Effective communication is one of the most important aspects of childhood and adult life.  It enables us to convey thoughts, converse with others and build confidence and relationships.

Intervention is most effective when done early before compensatory behaviors become ingrained.  It is much easier to fix a small problem than to correct a habit that has grown over years.

We also offer speech therapy in Russian!  You can translate this page to Russian using the button in the top right corner or the tab at the bottom of the page.




Evaluation & Plan of Care

Your first session may need to be an evaluation. An evaluation conducted within the past 12 months is needed to establish goals  for therapy. It will give us the baseline from which we will be working. It will also lead to a Plan of Care. The Plan of Care (POC) will include information about your child’s current abilities as well as goals that we will be working on to improve your child’s communication skills.

Parents can provide their child’s school, hospital, and/or previous private practice evaluation report as a means of generating speech goals, if available. Parents will also be asked to fill out a child intake packet to help ensure the report is complete and your input about what is important to your family has been collected.

Speech Therapy services will be provided based on goals agreed upon by both the SLP and the family in order to best serve your child.


Sessions are usually 30 minutes in length. The first 5 minutes are used to review homework and generally check in with family and child. Most of the session is used to work on goals directly, with family member(s) participating or observing. The last 5 minutes are used for clean-up/transition and to review skills/strategies the family should work on with the child until the next session.

Parent involvement in sessions, and between sessions, is crucial for the child’s progress, as children spend most of their time with their parents, not with their therapists.


Approximately every 3 months, or after 10-12 sessions, a progress report will be provided with information about the child’s goals, progress toward those goals, and recommendations for next steps. If continued speech therapy is recommended, an updated POC will be provided.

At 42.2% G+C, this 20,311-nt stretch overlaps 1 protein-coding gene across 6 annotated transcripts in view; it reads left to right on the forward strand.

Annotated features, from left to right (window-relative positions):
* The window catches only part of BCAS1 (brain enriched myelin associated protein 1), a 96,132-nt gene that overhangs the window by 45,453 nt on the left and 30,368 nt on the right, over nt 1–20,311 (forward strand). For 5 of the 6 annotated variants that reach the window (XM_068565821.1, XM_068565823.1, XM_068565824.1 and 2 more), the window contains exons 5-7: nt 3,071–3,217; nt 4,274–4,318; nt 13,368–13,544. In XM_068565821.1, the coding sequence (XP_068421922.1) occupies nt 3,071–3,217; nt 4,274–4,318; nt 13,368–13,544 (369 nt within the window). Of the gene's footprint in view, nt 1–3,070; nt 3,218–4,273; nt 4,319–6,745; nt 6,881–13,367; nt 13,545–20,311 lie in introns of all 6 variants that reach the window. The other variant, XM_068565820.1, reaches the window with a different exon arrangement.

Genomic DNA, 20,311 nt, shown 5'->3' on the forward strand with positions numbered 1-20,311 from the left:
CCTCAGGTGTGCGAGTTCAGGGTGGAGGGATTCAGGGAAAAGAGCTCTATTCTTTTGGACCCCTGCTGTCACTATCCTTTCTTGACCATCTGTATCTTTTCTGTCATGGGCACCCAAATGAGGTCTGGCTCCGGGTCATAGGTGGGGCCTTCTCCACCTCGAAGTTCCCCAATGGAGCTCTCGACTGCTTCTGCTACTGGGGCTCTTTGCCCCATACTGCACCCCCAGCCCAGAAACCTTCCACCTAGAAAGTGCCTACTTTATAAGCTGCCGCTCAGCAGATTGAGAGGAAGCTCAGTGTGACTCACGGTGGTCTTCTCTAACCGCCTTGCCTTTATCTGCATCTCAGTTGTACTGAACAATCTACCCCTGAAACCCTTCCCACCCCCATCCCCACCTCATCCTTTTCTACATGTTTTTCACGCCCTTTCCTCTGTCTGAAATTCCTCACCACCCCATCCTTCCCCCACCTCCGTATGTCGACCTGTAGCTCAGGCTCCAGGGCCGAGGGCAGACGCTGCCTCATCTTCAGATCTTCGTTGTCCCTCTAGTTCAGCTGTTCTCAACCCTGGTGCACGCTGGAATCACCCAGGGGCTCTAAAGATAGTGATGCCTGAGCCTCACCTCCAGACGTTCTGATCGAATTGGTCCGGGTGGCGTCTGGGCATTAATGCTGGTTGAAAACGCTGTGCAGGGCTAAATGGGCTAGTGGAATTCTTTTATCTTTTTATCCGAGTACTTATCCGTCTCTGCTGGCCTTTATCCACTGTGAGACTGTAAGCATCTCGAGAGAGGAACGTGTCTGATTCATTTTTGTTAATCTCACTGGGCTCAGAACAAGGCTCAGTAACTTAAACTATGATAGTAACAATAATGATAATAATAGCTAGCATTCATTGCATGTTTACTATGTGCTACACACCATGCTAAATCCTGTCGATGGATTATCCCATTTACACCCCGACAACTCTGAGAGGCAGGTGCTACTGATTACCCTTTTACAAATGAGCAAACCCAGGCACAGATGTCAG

Talk Play Learn offers the option of conducting sessions via teletherapy. Your speech-language pathologist (SLP) will meet with you through the HIPAA-compliant secure Zoom videoconferencing platform to provide both direct therapy and parent coaching. Just like with in-person sessions, parents continue to be a big part of the therapy session.

Teletherapy sessions continue to center around working with the family to improve the child’s communication skills through playing games, watching videos, reading books and using the child’s interests to engage them.

Once it is deemed appropriate to have in-person sessions, the family and provider may choose a hybrid version, where the family spends a number of sessions in the clinic, and a number of sessions are delivered via teletherapy. If it is appropriate, services can be delivered completely via teletherapy.

Requirements for teletherapy

  • Consistent, and reliable internet connection. Being able to plug directly into the modem is ideal.
  • Tablet or computer that has a microphone and camera and is charged.
  • Quiet space in the home with minimal distractions where the child and the parent can sit comfortably.
  • Good lighting, with a wall behind the child (or a window if the curtains can be drawn).
  • Adult present or nearby throughout the entire session to facilitate.
  • Toys/Materials needed for session if planned with therapist in advance.
  • Snack and a drink available to the child during the session.

Some reasons families may choose teletherapy are:

  • Therapy delivered in your home. There is no need to figure out logistics of travel and childcare for siblings.
  • If someone is a little sick, there is no fear of spreading germs.
  • Children may feel more comfortable communicating while in their own homes and able to use their own toys.
  • Therapy happens in an environment where the child spends most of their time.
  • Parent participation, which is crucial for progress, is built in.
  • Ability to video portions of therapy and review or refer back to videos for later practice.
  • Secure platform that ensures privacy and confidentiality.

Situations when Teletherapy may not be a good choice:

  • Children who are not able to stay in one place may have difficulty attending.
  • Family may not have access to necessary technology (strong internet connection and a laptop, tablet, or large-screen smart-phone).
  • No one is available to be nearby to help the child engage and complete tasks and trouble-shoot any technology issues. 



Are you wondering if your child has a communication disorder? Contact us with your concerns and we can answer your questions, provide resources, and if necessary, complete an assessment to help determine your child’s strengths and weaknesses in the realm of communication.